From a business perspective, Crossing the Chasm is my bible and I require that anyone working on my team reads it.  While the book is now somewhat dated, the messages in it still ring true in technology adoption today. I re-read it every 2 years or so.

On a personal level, Dr. Seuss’ (with whom I share an alma-mater) The Sneetches has one of the best life lessons ever. It’s essentially a message about racism and discrimination based on superficial criteria. I first read the book as a young child and have an original print (with an image of a ‘star-bellied’ Sneetch and a ‘plain-bellied’ Sneetch shaking hands) on our bookshelf.

(15) Do you have a team or sport that you follow?

The San Francisco Giants (baseball team and World Series winners for 3 of the past 5 years!!!). Our home in San Francisco overlooks the stadium. Games aired on television have about a 10 second lag, so we’ve learned to open our windows and guess the plays based on the cheers of the crowd.

The manager, Bruce Bochy is an inspiration to watch as a leader. The professional respect he shows to all of his players regardless of whether or not they are performing is inspirational to watch. Like I said, I rarely turn it off, so watching Bocy coach is an experience I take back to work with me and attempt to mimic with my own team.

(16) Which country would you like to work in?

I live and work in the Bay Area, but that doesn’t mean I work solely in the US. My job is global so I work for all countries at the same time. That, to me, is the perfect scenario.

(17) Which company do you think has the best marketing?

For a consumer brand, I have to say I love the marketing of US retailer Target. It’s not a very creative answer to this question, but they have managed to take low-cost retailing and elevated it from commoditized retailers. In my head, I know that I am not buying a different product at Target than any other place, but I feel better about myself being in their shops. It’s so counter to everything I know as a marketing professional myself, but they still get to me emotionally and I have to tip my hat to them for that.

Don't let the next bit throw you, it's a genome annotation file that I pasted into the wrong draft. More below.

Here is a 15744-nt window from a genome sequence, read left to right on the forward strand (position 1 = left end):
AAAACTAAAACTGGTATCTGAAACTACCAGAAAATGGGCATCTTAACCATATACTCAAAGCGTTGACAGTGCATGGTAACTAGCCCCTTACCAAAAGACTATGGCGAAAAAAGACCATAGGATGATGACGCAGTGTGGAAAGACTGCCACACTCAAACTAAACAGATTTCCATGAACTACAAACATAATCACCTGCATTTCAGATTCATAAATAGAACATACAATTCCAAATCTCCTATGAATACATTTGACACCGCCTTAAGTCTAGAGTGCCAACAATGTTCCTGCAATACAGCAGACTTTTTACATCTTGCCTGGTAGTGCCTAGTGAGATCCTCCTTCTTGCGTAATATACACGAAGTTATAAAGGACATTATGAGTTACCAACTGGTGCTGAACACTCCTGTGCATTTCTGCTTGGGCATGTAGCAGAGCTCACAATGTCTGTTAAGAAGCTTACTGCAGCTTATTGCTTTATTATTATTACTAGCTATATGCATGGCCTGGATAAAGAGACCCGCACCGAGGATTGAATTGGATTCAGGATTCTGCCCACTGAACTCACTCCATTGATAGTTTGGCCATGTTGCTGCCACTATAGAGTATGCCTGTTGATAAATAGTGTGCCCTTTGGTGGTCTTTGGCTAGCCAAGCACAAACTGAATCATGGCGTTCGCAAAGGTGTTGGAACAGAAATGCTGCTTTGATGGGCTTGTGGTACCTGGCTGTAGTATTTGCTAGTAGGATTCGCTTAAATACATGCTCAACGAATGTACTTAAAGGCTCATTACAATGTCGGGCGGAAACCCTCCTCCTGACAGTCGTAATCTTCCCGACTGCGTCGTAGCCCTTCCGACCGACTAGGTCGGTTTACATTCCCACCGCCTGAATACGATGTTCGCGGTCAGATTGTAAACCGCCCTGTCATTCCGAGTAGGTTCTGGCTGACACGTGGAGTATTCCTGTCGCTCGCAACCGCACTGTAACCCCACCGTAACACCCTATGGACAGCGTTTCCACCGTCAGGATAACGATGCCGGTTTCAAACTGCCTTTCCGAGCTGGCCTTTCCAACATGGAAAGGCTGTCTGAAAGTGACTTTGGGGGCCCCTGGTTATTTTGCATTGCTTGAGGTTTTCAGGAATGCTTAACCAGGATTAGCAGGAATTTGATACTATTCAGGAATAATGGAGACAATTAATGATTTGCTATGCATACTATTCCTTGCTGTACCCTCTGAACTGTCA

Currently, though, I have to say companies like Uber and Airbnb are really changing the face of marketing. This is a ‘taxi’ company with no cars and a ‘hotel’ company with no property. Their value is in digital infrastructure and the creation of value via marketing.

(18) What do you love most about your job?

I love the fact that marketing engages every hemisphere, corner and cell of your brain. The creativity inspires, but the numbers invigorate me. Good marketing is easy, great marketing requires left and right brains to work together and feed off of one another. On any given day, I put on any one of dozens of hats. It never gets boring.

(19) What is your favourite book?

I love reading all kinds of books, magazines, anything but can’t say I really have a favourite single book. Obviously, The Sneetches has had a tremendous impact on me as a human so if I had to narrow it down to one book- that would have to be my pick.

(20) What keeps you awake at night?

Knowing that working in technology, that when I wake up in 8 hours there’s likely to be some new advancement that changes our world- yet again. It’s impossible to ever really feel completely caught up.

That’s what keeps me awake at night. That, and - or course - the cheering crowd when a Giants game goes into extra innings.